La maquette grandeur nature du module Eagle d’Apollo 11, à bord duquel Neil Amstrong et Buzz Aldrin ont aluni.

Will we be able to handle this noble but dangerous mission? “You will be the first Europeans to go to the moon! », Adrien, our science instructor, had hammered in an emphatic voice a few minutes before takeoff. More than half a century after Harrison Schmitt and Eugene Cernan, the last human beings to walk on the moon during the Apollo 17 mission in 1972, it was up to us to set foot on the ground of Earth’s natural satellite.

In the lobby, with its dazzling gold visor, essential protection from the sun’s rays, an A7LB spacesuit recalled the glorious epic: between 1969 and 1972, six Apollo missions allowed twelve men to reach the surface. And come back, weighed down with 380 kg of stones and a little fine moon dust, regolith, sometimes inlaid under the nails. The Cité de l’espace thus offers its 400,000 annual visitors the privilege of examining a “Moonstone”, a basalt stone of 163 g, taken on 1is August 1971 during the Apollo 15 mission.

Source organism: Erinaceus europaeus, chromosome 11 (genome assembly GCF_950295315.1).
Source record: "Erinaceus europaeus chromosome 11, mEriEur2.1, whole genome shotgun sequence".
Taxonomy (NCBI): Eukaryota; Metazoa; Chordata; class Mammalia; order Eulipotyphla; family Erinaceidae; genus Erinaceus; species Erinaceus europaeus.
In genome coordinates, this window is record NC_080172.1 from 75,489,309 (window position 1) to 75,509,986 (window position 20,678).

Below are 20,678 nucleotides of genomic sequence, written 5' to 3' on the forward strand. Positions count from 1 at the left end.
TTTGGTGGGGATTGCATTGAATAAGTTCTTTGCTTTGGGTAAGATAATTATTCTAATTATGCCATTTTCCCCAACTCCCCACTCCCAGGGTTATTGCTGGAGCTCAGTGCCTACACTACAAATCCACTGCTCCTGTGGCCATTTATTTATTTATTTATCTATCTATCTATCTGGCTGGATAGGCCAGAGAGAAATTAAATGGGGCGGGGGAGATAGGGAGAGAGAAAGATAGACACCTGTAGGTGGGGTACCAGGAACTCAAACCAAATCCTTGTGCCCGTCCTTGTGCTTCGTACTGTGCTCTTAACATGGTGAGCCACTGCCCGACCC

Take one last look out the porthole

But today it was our turn to think about the
“beautiful desolation” of the moon, according to the expression of one of the pioneers, Buzz Aldrin. After a detour through the briefing room where, via video, three astronauts from the European Space Agency (Esa), Thomas Pesquet, the Italian Samantha Cristoforetti and the German Matthias Maurer, as well as Claudie Haigneré, the first Frenchwoman in ‘space travel’,

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